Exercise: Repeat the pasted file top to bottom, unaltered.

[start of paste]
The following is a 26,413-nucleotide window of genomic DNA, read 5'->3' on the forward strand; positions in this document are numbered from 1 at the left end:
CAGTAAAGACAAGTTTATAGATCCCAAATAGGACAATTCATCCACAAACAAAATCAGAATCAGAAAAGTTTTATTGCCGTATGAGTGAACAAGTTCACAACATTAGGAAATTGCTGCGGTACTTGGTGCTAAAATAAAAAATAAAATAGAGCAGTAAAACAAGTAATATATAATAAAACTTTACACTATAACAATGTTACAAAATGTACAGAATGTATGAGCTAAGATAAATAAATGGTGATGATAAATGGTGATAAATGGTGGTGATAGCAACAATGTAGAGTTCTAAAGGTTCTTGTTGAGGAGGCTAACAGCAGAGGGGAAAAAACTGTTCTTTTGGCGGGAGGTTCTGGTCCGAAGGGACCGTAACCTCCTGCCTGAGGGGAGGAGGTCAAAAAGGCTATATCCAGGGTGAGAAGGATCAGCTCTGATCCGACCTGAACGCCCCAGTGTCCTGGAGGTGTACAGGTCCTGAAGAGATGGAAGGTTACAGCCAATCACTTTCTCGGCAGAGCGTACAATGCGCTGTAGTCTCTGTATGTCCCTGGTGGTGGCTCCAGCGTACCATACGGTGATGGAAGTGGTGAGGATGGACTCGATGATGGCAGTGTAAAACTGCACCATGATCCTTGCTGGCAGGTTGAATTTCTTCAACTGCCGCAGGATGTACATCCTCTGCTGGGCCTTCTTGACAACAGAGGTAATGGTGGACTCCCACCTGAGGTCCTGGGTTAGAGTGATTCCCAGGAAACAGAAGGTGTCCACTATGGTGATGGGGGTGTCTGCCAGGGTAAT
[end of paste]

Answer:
The following is a 26,413-nucleotide window of genomic DNA, read 5'->3' on the forward strand; positions in this document are numbered from 1 at the left end:
CAGTAAAGACAAGTTTATAGATCCCAAATAGGACAATTCATCCACAAACAAAATCAGAATCAGAAAAGTTTTATTGCCGTATGAGTGAACAAGTTCACAACATTAGGAAATTGCTGCGGTACTTGGTGCTAAAATAAAAAATAAAATAGAGCAGTAAAACAAGTAATATATAATAAAACTTTACACTATAACAATGTTACAAAATGTACAGAATGTATGAGCTAAGATAAATAAATGGTGATGATAAATGGTGATAAATGGTGGTGATAGCAACAATGTAGAGTTCTAAAGGTTCTTGTTGAGGAGGCTAACAGCAGAGGGGAAAAAACTGTTCTTTTGGCGGGAGGTTCTGGTCCGAAGGGACCGTAACCTCCTGCCTGAGGGGAGGAGGTCAAAAAGGCTATATCCAGGGTGAGAAGGATCAGCTCTGATCCGACCTGAACGCCCCAGTGTCCTGGAGGTGTACAGGTCCTGAAGAGATGGAAGGTTACAGCCAATCACTTTCTCGGCAGAGCGTACAATGCGCTGTAGTCTCTGTATGTCCCTGGTGGTGGCTCCAGCGTACCATACGGTGATGGAAGTGGTGAGGATGGACTCGATGATGGCAGTGTAAAACTGCACCATGATCCTTGCTGGCAGGTTGAATTTCTTCAACTGCCGCAGGATGTACATCCTCTGCTGGGCCTTCTTGACAACAGAGGTAATGGTGGACTCCCACCTGAGGTCCTGGGTTAGAGTGATTCCCAGGAAACAGAAGGTGTCCACTATGGTGATGGGGGTGTCTGCCAGGGTAAT